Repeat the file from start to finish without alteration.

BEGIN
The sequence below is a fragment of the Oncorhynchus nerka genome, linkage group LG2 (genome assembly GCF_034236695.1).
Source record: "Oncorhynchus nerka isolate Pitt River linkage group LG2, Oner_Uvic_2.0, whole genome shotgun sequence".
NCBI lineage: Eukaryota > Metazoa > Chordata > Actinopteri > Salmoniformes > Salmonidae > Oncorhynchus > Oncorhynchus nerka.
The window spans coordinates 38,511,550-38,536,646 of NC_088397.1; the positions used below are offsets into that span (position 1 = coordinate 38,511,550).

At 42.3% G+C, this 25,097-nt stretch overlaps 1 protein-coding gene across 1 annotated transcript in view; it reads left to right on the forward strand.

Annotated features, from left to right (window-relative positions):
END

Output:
The sequence below is a fragment of the Oncorhynchus nerka genome, linkage group LG2 (genome assembly GCF_034236695.1).
Source record: "Oncorhynchus nerka isolate Pitt River linkage group LG2, Oner_Uvic_2.0, whole genome shotgun sequence".
NCBI lineage: Eukaryota > Metazoa > Chordata > Actinopteri > Salmoniformes > Salmonidae > Oncorhynchus > Oncorhynchus nerka.
The window spans coordinates 38,511,550-38,536,646 of NC_088397.1; the positions used below are offsets into that span (position 1 = coordinate 38,511,550).

At 42.3% G+C, this 25,097-nt stretch overlaps 1 protein-coding gene across 1 annotated transcript in view; it reads left to right on the forward strand.

Annotated features, from left to right (window-relative positions):